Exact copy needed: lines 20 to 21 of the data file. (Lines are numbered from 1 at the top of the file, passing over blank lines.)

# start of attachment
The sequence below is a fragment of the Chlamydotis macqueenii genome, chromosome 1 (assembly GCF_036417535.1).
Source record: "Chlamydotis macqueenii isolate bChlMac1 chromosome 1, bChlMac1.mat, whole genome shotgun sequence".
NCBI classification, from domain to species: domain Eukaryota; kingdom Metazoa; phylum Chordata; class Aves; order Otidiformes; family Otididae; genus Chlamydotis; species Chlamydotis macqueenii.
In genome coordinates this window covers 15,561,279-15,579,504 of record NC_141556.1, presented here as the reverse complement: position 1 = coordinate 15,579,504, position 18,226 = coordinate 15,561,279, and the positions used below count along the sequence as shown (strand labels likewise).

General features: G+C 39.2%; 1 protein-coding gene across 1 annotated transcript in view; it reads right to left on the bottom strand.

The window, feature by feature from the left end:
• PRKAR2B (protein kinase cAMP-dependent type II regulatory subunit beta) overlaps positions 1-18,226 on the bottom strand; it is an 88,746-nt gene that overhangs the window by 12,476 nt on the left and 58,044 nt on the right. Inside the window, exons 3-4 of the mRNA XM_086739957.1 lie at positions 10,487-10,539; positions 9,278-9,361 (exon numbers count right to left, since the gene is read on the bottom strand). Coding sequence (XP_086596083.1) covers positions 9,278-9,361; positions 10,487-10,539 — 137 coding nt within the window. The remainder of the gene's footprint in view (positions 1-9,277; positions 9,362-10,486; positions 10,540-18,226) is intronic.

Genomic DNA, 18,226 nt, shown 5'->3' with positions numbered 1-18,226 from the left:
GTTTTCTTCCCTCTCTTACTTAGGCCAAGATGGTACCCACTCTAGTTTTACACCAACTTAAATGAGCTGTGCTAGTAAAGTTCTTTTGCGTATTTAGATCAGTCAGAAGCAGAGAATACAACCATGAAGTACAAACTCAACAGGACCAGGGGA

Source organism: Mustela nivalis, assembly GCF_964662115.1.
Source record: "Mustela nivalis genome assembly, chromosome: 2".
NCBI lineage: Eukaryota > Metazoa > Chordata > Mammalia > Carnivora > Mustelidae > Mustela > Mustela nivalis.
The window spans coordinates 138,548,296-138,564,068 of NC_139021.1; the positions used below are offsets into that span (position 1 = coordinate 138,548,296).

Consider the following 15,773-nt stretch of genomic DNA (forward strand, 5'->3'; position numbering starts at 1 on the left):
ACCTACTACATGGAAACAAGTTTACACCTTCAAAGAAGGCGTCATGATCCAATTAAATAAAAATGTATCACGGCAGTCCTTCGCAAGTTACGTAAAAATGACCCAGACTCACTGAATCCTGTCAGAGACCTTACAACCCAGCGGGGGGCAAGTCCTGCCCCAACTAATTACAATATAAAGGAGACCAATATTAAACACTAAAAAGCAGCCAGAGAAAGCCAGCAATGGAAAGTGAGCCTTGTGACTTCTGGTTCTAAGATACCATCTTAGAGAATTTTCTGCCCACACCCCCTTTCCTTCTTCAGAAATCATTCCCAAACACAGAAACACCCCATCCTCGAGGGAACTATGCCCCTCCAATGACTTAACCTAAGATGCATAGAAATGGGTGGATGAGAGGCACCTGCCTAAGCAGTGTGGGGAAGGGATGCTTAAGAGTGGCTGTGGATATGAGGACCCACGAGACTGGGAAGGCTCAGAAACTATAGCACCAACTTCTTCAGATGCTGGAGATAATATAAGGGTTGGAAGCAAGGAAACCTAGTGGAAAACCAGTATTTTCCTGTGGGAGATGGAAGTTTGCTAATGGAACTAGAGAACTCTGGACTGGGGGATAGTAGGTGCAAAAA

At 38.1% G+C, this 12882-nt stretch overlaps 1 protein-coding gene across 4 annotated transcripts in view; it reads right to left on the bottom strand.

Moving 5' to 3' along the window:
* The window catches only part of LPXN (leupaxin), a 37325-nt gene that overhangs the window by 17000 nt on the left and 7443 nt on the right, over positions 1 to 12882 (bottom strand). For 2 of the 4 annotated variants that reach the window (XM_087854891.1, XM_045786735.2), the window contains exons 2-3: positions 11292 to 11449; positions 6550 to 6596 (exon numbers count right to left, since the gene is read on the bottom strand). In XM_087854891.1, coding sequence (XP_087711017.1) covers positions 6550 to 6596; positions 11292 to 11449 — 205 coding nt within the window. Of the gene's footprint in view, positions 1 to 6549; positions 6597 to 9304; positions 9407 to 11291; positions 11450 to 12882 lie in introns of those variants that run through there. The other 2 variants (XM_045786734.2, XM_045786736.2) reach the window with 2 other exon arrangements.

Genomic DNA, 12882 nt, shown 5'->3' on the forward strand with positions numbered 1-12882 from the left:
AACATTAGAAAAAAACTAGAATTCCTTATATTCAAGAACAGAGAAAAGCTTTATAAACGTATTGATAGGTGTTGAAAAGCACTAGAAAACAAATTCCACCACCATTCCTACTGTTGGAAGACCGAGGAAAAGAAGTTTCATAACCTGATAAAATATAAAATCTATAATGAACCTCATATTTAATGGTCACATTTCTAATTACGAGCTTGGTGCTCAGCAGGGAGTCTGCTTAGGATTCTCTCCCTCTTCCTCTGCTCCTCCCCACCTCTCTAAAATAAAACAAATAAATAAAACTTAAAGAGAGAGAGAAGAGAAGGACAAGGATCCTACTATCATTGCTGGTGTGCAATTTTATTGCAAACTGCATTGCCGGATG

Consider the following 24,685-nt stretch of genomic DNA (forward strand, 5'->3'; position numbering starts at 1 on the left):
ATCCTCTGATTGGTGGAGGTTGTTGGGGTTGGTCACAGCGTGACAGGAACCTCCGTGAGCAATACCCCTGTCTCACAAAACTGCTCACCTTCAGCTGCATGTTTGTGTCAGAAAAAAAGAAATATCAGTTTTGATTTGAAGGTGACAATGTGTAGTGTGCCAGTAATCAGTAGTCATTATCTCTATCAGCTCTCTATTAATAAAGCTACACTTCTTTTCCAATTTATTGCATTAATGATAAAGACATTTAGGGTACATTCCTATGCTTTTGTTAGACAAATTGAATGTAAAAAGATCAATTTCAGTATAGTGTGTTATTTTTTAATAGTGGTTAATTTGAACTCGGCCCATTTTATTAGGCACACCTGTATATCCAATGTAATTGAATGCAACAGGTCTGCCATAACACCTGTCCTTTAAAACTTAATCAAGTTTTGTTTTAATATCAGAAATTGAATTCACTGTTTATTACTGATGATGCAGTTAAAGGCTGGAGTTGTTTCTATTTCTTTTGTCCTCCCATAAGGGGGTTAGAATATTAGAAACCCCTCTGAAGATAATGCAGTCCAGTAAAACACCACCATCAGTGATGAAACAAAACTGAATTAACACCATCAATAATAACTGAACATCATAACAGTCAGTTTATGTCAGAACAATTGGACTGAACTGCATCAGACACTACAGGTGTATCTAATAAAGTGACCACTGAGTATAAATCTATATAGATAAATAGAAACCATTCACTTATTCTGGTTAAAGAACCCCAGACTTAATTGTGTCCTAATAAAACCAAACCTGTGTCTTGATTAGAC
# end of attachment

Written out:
AACATTAGAAAAAAACTAGAATTCCTTATATTCAAGAACAGAGAAAAGCTTTATAAACGTATTGATAGGTGTTGAAAAGCACTAGAAAACAAATTCCACCACCATTCCTACTGTTGGAAGACCGAGGAAAAGAAGTTTCATAACCTGATAAAATATAAAATCTATAATGAACCTCATATTTAATGGTCACATTTCTAATTACGAGCTTGGTGCTCAGCAGGGAGTCTGCTTAGGATTCTCTCCCTCTTCCTCTGCTCCTCCCCACCTCTCTAAAATAAAACAAATAAATAAAACTTAAAGAGAGAGAGAAGAGAAGGACAAGGATCCTACTATCATTGCTGGTGTGCAATTTTATTGCAAACTGCATTGCCGGATG

Consider the following 24,685-nt stretch of genomic DNA (forward strand, 5'->3'; position numbering starts at 1 on the left):